4. Indicating Lights and Test PSH Buttons Indicating Lights of Block No. 19 No. 21 and No. 23 assist maintenance personnel in verifying battery system problems. Test push buttons contained in Blocks 22 and 24 provide means for testing the respective indicating lights and resetting the respective faultsensing systems.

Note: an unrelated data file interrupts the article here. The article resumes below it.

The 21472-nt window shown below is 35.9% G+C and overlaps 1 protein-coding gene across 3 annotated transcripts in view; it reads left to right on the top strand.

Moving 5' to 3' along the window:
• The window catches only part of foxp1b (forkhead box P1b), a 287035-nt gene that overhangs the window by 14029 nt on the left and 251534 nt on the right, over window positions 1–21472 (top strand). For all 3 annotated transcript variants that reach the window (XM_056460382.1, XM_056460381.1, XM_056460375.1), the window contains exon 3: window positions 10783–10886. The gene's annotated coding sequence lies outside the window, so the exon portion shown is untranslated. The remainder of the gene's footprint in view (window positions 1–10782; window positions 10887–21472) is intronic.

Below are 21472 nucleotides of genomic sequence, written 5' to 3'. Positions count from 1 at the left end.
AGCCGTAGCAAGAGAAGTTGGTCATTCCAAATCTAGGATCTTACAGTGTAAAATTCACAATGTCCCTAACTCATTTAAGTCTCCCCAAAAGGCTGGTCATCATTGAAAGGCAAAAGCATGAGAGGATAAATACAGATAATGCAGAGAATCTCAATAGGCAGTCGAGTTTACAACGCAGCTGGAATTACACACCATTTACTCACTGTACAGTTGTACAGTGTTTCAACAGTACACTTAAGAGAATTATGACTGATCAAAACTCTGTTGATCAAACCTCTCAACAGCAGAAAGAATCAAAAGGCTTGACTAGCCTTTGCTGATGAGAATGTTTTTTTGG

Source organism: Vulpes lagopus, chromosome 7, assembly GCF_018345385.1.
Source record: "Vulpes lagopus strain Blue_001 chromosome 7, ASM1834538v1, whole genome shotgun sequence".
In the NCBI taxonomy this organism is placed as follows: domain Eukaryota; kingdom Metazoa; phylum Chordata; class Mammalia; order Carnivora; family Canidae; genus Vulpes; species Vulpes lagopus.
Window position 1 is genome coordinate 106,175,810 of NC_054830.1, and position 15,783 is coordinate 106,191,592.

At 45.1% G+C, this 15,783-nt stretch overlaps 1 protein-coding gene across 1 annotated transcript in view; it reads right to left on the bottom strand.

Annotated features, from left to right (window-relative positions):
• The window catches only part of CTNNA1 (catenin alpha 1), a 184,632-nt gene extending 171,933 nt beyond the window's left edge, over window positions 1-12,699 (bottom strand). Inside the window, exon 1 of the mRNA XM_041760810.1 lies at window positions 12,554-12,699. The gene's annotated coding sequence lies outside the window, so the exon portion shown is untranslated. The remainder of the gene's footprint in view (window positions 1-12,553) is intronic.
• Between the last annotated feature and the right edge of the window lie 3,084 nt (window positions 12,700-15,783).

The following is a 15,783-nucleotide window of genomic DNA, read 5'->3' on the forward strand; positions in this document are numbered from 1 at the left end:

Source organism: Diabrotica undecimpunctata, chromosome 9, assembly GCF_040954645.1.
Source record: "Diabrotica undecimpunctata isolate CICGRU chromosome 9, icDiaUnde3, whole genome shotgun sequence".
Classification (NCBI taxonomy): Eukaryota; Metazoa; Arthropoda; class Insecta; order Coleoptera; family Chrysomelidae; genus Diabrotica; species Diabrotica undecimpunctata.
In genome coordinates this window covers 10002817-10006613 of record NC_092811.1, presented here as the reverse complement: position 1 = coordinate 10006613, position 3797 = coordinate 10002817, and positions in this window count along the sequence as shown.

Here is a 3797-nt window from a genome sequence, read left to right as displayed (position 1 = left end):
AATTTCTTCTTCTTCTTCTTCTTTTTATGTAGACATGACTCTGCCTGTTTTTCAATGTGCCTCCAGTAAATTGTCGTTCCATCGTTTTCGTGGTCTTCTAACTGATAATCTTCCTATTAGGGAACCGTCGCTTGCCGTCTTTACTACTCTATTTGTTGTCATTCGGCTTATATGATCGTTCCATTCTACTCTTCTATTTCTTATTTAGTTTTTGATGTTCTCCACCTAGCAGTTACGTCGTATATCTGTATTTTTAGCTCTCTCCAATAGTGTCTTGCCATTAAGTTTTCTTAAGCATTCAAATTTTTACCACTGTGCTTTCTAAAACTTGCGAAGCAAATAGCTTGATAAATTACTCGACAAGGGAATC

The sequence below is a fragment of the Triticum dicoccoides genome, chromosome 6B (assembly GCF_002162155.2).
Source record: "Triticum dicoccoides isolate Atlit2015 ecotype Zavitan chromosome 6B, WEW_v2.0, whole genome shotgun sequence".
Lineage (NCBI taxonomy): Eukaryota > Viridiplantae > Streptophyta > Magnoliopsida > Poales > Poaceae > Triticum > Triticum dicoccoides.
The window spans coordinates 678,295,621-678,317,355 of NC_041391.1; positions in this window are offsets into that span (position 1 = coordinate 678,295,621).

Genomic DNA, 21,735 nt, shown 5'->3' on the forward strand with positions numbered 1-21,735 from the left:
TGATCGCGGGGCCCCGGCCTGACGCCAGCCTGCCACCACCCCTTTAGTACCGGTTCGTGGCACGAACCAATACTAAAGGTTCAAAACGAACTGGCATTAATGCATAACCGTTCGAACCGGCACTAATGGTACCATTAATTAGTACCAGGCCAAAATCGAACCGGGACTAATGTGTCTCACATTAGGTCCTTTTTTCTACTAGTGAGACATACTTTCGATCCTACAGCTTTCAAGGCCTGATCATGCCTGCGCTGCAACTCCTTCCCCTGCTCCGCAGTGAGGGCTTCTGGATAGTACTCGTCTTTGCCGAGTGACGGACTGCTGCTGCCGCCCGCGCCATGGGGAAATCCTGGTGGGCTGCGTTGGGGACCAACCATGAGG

DETAILED CIRCUIT FUNCTIONING DESCRIPTION A. Non-Essential Load Reduction Drive FIG. 3 contains a schematic diagram of the nonessential load reduction drive incorporated in the charging system. As previously described, the system function performed by this circuit prevents excessive battery discharge under emergency operating conditions by the removal of certain non-essential system loads in response to the system voltage. To this end, with reference to FIG. 3 Silicon Controlled Rectifier SCR-201 connects the Battery voltage'to the head of rectifying diode RD 203 and the external relays that will be used to remove the non-essential loads. Resistors R 210 and RT 210 combined with Resistor R 209 comprise a voltage sensing network connecting a portion of the system voltage through Rectifying Diode RD 206 to the head side of Zener Diode ZD 202 and to the base at Transistor T 201 out of the emitter of said transistor to battery negative. Therefore, the aforementioned network will render Transistor T 201 conductive when the predetermined voltage on Resistor R 209 exceeds the Zener Diode ZD 202 and the barrier voltages associated with Rectifier Diode RD 206 and emitter base of Transistor T 201. The collector of Transistor T 201 is connected to the Resistor R 211 and Capacitor C 204. Therefore, when Transistor T 201 is sufficiently conductive Rectifying Diodes Rd 201 and RD 201A are non-conductive. Rectifying Diode RD 201 is connected to the gate of SCR 201. As Transistor T 201 becomes non-conductive in response to a decrease in the B+ voltage, Rectifying Diodes RD 201 and RD 201A become forward biased and current will flow into the gate terminal of SCR 201' thereby rendering it conductive. Silicon Controlled Rectifier SCR 202 with Resistor R 202 and Capacitor C 201 provided the commutating energy to turn SCR 201 off after a predetermined conduction period set by the charging time constant of R 202 and C 201 and the energy logic measuring Zener Diode ZD 201 which will become conductive I when the capacitor voltage level exceeding the breakdown voltage of ZD 201 Rectifying Diode RD 202 forward barrier and the forward barrier of gate to cathode junction of SCR 202. This energy logic commutation system is described in US. Pat. No. 3,585,482. Resistor R 203 and Capacitor C 201 provide rate of charge of voltage protection for SCR 202 and SCR 201. Resistors R 201 and R 204 are gate cathode bypass resistors for the silicon controlled rectifiers to assure high temperature stability. The output voltage delivered to the external relay coils is regulated to a predetermined acceptable value by sensing voltage divider R 205, R 206, R 207 and RT 207. Since average voltage is desired, integrating capacitor C 203 is provided. Coupling diode RD 204 provides the voltage feedback means to reference Diode ZD 202' to effect regulation. Coupling Diode RD 205 limits the collector to emitter voltage of T 201 of an acceptable value. Capacitor C 204 pro vides a predetermined time delay in the firing of SCR 20 thus precluding unwanted operations of the relays during very short duration decreases in the system voltage. 2. Detailed Circuit Descriptions of Protective Functions FIGS. 4 and 5 contain schematic diagrams of the protective circuitry employed in this charging system. The protective functions have previously been described and include the requirement of measuring time for a period of 10 hours and a second requirement for a period of 1 hour; with reference to FIG. 4, note resistor R101 connects battery positive to a regulated buss, the voltage of which is regulated by Zener Diode ZD 101 and is filtered by capacitor C 101. The basic timing function is performed by the programmable unijunction transistor PUT 101 in conjunction with the timing capacitor C 102 which receives a preset charging current by a resistor R 102 and RT 102. The charge voltage on capacitor C 102 increases as a function of time until it exceeds the voltage set by the voltage divider consisting of resistor R 103 and R 104. At this voltage point, anode to gate triggers energy is delivered to PUT 101 and it is rendered conductive connecting the capacitor voltage through resistor R 105 to the winding marked 1-2 of reactor X 101. The reactor X 101 contains core material of the square loop characteristic. A bias applied to Reactor X 101 by winding 5-6 and Resistor R 106 to bias said reactor into negative saturation. The voltage of capacitor C 102 when applied to winding -102 is of sufficient magnitude to drive the flux in Reactor 101 to positive saturation after which time current is limited only by Resistor R 104 for the remainder of the discharge of timing Capacitor C 102. As is well known in the magnetic state of the art, the voltage time product of the voltage induced in winding 34 due to this flux excursion is a well defined value set by the saturating flux density of the core material and the cross sectional area of the core material. Therefore, in his ?.ERllQ? l9nz the ti it swas, 9t ati sts nsansl a predetermined volt second product appears on windi ng 3-4 each 36 seconds. Transistor T101 and T102 provide means to render the timing circuit inoperative ger sensed by shunt RS, transistor T9 emitter to base and limiting resistor R15. When transistor T9 is conductive, current flows from battery through the emitter to collector of T9 through diode RD101, resistor R101, and to the integrating capacitor C103 to energize the base to emitter of T102 thereby activating the charger. A second activating means as previously described is provided by the sensor coils on the filtering choke. This voltage is rectified by rectifying diode RD113, RD114, RD115, RD116 and filtered by resistor R8, R149, RT1 48 and capacitor C117. When a predetermined level of current flows through the choke the system is tuned so that the voltage on C115 will exceed the zener diode voltage ZD103 through rectifying. diode RD117, resistor R152 and base vto emitter of transistor T102'thereby rendering the timer operative in response to a level of current through the choke in excess of the predetermined value. Certain other logic functions are performed by transistors T115 and T117 in response to this voltage through resistor R153 and will be described later.